TVNewser Show TVNewser AgencySpy TVSpy LostRemote FishbowlNY FishbowlDC SocialTimes AllFacebook 10,000 Words GalleyCat UnBeige MediaJobsDaily


STUDY: The Public Wants More Information from Food Brands


It’s no secret that consumers are more concerned with the health benefits, purity, and environmental impacts of the food they buy than ever before.

But a recent Cone Communications survey polled more than 1,000 people to dig a bit deeper for specifics, finding that generational divides exist within these trends and that food brands have a fresh opportunity to define and differentiate themselves via consumer preferences. 74% of participants said that companies need to do a better job of explaining why they stand apart in terms of environmental concerns.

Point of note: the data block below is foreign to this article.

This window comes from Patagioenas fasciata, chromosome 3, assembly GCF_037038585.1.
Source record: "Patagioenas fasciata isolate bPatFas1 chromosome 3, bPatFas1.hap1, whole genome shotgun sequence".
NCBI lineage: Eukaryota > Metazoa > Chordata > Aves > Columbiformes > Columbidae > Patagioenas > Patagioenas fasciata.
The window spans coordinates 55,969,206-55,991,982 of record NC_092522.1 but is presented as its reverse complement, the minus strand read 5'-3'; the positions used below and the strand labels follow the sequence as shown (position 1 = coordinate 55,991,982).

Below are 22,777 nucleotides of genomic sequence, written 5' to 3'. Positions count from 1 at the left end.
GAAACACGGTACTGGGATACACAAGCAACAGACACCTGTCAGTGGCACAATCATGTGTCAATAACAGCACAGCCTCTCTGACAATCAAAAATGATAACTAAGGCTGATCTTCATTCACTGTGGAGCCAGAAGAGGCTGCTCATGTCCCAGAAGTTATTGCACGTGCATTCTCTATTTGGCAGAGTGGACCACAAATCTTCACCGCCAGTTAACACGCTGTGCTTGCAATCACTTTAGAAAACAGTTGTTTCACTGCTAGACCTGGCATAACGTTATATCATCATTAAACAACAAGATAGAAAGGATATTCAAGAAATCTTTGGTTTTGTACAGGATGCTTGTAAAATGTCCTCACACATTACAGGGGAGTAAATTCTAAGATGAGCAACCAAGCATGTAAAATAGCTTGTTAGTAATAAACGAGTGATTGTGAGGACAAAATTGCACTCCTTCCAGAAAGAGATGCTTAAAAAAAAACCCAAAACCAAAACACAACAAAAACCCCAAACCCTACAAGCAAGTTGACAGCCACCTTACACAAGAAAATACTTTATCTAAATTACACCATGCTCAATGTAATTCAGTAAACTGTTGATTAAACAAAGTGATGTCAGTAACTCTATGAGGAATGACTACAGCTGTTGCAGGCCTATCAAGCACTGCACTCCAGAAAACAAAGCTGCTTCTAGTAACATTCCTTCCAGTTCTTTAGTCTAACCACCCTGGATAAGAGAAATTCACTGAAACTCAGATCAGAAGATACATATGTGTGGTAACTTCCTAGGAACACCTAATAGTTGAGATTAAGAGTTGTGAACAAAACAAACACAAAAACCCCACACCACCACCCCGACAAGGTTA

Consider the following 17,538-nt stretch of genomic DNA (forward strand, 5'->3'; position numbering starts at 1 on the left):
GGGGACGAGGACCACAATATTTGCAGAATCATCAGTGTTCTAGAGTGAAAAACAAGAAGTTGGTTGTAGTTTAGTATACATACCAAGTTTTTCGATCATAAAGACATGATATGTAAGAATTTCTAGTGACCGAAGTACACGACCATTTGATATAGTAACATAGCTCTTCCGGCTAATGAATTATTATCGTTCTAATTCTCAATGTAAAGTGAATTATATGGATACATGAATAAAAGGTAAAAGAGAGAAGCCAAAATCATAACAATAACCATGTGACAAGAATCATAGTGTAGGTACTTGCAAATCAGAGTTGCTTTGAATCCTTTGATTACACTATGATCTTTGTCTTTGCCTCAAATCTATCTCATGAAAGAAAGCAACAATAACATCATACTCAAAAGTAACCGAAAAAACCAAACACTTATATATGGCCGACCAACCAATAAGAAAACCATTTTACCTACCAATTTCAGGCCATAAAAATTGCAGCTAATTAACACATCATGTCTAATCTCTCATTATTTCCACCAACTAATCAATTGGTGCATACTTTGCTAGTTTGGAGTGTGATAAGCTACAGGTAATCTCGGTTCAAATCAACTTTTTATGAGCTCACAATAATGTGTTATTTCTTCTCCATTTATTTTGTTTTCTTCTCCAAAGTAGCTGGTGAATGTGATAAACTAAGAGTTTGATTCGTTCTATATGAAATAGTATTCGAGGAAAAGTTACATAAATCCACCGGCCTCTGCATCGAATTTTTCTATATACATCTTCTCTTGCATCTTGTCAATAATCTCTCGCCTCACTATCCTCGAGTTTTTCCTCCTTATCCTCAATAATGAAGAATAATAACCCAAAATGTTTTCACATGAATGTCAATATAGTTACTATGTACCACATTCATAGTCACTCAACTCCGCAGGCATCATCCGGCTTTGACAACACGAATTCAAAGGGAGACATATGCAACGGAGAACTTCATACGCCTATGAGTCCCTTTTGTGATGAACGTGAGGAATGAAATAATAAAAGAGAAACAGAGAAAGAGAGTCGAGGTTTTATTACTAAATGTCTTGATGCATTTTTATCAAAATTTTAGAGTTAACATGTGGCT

Some more key stats from the “2014 Food Issues Trend Tracker” after the jump.

Read more

Mediabistro Course

Storytelling for Media Professionals

Storytelling for Media ProfessionalsStarting April 22, this in-person workshop will teach you the specific ways to incorporate storytelling into your personal and professional life. Students will examine the role of storytelling in business and put their newfound skills into practice with a series of improvisation, writing, and presentation exercises designed to help them uncover personal stories. Register now! 

Congress Members Skip Seth Rogen’s Testimony on Alzheimer’s, Show How They Really Feel About the Issue

seth rogen alzheimersThis week, Seth Rogen made a funny, charming and impassioned appeal to members of the Senate Appropriations Subcommittee on Labor, Health and Human Services for research funding for Alzheimer’s disease. At the very least, he also asked for a sign of hope that the government will do more to bring attention to this disease.

He didn’t get that sign.